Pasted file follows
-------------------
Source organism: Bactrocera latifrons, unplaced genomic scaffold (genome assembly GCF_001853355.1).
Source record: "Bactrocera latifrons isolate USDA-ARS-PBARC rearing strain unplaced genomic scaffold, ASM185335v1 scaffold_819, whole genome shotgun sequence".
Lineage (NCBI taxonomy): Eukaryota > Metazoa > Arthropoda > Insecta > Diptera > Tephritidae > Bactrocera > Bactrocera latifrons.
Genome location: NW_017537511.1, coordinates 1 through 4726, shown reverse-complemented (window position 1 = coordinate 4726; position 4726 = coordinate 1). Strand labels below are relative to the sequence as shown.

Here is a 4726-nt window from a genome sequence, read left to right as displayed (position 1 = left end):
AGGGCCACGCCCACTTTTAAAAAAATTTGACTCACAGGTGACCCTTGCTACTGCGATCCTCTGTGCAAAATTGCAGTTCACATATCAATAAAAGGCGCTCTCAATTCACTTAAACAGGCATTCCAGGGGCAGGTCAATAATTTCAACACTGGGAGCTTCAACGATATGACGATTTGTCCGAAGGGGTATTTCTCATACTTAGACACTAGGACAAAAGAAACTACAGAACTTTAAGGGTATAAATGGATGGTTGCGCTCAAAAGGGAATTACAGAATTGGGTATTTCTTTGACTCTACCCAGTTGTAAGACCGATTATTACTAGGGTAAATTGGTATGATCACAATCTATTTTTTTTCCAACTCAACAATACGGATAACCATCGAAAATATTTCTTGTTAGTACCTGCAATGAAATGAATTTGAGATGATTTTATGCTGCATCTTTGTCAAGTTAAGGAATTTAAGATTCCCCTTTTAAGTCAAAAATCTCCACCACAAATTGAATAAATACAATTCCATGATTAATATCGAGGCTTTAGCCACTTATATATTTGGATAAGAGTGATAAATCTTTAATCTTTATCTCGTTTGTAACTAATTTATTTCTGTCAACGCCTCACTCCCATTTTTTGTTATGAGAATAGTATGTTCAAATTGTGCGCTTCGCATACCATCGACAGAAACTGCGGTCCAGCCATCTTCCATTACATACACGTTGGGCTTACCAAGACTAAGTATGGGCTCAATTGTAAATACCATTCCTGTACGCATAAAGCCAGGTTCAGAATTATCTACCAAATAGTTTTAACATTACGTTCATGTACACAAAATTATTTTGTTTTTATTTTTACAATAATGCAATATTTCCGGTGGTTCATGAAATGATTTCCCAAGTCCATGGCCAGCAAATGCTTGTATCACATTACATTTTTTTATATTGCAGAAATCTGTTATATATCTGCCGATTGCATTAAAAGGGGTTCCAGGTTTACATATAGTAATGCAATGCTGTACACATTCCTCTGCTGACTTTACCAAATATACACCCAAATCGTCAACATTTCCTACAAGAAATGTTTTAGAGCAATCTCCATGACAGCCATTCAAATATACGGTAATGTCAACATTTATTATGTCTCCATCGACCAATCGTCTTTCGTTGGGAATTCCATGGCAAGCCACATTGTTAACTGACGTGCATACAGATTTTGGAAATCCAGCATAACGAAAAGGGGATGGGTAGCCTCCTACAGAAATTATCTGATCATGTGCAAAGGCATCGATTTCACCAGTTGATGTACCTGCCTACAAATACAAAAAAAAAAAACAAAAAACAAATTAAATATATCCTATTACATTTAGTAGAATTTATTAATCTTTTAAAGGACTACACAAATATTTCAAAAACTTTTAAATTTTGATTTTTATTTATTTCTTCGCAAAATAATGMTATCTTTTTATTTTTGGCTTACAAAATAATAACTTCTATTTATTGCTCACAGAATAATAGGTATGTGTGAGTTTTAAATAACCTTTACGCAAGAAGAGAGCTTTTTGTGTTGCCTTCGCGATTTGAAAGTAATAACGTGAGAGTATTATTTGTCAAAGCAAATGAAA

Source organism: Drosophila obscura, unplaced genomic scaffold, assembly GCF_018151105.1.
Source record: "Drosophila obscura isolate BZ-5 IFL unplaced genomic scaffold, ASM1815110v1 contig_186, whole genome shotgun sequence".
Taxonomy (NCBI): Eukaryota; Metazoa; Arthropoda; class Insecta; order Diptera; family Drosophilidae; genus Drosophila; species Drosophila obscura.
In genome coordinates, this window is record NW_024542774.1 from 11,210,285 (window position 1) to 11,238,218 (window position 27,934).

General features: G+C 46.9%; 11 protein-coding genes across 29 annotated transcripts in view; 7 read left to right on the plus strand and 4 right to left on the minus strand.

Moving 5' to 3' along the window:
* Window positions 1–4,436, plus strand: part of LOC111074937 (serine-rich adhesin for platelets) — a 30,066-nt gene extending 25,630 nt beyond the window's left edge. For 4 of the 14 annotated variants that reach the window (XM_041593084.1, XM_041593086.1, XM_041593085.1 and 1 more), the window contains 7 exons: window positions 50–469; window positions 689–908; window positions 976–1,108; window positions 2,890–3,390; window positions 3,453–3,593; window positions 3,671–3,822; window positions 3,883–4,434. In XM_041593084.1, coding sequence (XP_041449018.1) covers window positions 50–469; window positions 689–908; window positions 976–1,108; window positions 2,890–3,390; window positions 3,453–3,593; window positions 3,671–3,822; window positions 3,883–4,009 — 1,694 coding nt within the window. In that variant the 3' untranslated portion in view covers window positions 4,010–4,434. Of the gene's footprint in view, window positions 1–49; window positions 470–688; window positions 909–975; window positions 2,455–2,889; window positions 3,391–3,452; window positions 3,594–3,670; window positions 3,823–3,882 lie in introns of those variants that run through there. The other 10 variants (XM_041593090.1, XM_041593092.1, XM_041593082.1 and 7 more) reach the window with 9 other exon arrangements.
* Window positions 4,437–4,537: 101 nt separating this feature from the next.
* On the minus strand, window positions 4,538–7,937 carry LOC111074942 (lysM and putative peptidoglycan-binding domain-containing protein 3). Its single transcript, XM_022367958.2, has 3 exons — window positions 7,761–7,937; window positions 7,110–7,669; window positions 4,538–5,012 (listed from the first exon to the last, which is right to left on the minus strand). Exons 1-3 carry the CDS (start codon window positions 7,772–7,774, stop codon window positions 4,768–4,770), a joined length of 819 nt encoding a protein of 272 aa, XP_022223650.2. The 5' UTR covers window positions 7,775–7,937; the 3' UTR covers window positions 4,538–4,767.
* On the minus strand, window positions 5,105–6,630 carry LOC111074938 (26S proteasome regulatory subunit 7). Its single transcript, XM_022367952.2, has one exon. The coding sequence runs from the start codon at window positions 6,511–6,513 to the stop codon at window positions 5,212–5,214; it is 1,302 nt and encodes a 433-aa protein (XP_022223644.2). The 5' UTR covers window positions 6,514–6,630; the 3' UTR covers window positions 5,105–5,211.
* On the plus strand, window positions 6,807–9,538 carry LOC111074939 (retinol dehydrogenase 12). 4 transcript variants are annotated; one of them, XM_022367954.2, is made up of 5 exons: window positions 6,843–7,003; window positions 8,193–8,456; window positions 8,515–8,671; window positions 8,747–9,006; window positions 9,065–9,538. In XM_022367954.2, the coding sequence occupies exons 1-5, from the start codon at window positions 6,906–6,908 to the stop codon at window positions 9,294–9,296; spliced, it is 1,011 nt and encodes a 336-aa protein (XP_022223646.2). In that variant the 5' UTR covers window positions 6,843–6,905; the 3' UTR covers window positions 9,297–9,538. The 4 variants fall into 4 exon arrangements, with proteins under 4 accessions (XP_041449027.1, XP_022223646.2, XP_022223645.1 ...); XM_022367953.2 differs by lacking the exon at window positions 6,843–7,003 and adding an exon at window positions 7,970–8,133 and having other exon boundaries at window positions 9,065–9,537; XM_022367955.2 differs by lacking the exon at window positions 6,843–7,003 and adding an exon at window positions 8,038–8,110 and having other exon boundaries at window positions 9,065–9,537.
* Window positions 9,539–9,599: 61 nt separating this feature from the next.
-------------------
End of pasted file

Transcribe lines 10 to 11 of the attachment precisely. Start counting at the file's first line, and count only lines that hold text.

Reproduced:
In genome coordinates, this window is record NW_024542774.1 from 11,210,285 (window position 1) to 11,238,218 (window position 27,934).

General features: G+C 46.9%; 11 protein-coding genes across 29 annotated transcripts in view; 7 read left to right on the plus strand and 4 right to left on the minus strand.